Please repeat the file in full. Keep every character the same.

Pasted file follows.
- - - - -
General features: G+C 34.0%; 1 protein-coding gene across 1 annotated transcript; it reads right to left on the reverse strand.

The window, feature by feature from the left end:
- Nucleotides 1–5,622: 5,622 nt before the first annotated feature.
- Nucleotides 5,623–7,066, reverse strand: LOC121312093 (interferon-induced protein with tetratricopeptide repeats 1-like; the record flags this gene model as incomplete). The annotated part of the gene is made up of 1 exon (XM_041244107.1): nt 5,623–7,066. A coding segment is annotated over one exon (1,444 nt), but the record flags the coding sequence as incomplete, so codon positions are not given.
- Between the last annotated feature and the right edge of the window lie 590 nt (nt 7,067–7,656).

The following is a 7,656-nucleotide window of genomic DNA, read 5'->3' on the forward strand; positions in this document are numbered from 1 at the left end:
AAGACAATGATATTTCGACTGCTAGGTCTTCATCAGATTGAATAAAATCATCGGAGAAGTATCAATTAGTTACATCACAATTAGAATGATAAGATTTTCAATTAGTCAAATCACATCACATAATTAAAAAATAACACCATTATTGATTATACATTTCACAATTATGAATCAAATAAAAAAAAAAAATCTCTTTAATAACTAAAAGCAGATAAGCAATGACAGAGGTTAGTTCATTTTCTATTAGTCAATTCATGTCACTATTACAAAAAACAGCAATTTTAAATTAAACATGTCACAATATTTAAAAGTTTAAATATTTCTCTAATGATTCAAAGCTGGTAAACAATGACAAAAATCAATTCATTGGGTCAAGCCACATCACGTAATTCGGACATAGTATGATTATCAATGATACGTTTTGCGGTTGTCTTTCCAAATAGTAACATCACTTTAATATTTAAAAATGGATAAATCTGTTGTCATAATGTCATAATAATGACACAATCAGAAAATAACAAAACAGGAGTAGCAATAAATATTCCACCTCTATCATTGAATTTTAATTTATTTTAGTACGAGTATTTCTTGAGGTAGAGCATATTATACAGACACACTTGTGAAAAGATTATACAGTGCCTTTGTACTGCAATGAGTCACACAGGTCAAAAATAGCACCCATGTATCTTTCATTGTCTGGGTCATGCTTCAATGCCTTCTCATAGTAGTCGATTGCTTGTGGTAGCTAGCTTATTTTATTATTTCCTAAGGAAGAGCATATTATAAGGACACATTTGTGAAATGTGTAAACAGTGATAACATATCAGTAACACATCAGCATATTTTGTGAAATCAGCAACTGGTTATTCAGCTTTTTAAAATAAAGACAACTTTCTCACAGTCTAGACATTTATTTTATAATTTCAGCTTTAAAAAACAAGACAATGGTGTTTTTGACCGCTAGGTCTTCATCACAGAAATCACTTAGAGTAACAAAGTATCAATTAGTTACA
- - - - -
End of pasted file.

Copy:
General features: G+C 34.0%; 1 protein-coding gene across 1 annotated transcript; it reads right to left on the reverse strand.

The window, feature by feature from the left end:
- Nucleotides 1–5,622: 5,622 nt before the first annotated feature.
- Nucleotides 5,623–7,066, reverse strand: LOC121312093 (interferon-induced protein with tetratricopeptide repeats 1-like; the record flags this gene model as incomplete). The annotated part of the gene is made up of 1 exon (XM_041244107.1): nt 5,623–7,066. A coding segment is annotated over one exon (1,444 nt), but the record flags the coding sequence as incomplete, so codon positions are not given.
- Between the last annotated feature and the right edge of the window lie 590 nt (nt 7,067–7,656).

The following is a 7,656-nucleotide window of genomic DNA, read 5'->3' on the forward strand; positions in this document are numbered from 1 at the left end:
AAGACAATGATATTTCGACTGCTAGGTCTTCATCAGATTGAATAAAATCATCGGAGAAGTATCAATTAGTTACATCACAATTAGAATGATAAGATTTTCAATTAGTCAAATCACATCACATAATTAAAAAATAACACCATTATTGATTATACATTTCACAATTATGAATCAAATAAAAAAAAAAAATCTCTTTAATAACTAAAAGCAGATAAGCAATGACAGAGGTTAGTTCATTTTCTATTAGTCAATTCATGTCACTATTACAAAAAACAGCAATTTTAAATTAAACATGTCACAATATTTAAAAGTTTAAATATTTCTCTAATGATTCAAAGCTGGTAAACAATGACAAAAATCAATTCATTGGGTCAAGCCACATCACGTAATTCGGACATAGTATGATTATCAATGATACGTTTTGCGGTTGTCTTTCCAAATAGTAACATCACTTTAATATTTAAAAATGGATAAATCTGTTGTCATAATGTCATAATAATGACACAATCAGAAAATAACAAAACAGGAGTAGCAATAAATATTCCACCTCTATCATTGAATTTTAATTTATTTTAGTACGAGTATTTCTTGAGGTAGAGCATATTATACAGACACACTTGTGAAAAGATTATACAGTGCCTTTGTACTGCAATGAGTCACACAGGTCAAAAATAGCACCCATGTATCTTTCATTGTCTGGGTCATGCTTCAATGCCTTCTCATAGTAGTCGATTGCTTGTGGTAGCTAGCTTATTTTATTATTTCCTAAGGAAGAGCATATTATAAGGACACATTTGTGAAATGTGTAAACAGTGATAACATATCAGTAACACATCAGCATATTTTGTGAAATCAGCAACTGGTTATTCAGCTTTTTAAAATAAAGACAACTTTCTCACAGTCTAGACATTTATTTTATAATTTCAGCTTTAAAAAACAAGACAATGGTGTTTTTGACCGCTAGGTCTTCATCACAGAAATCACTTAGAGTAACAAAGTATCAATTAGTTACA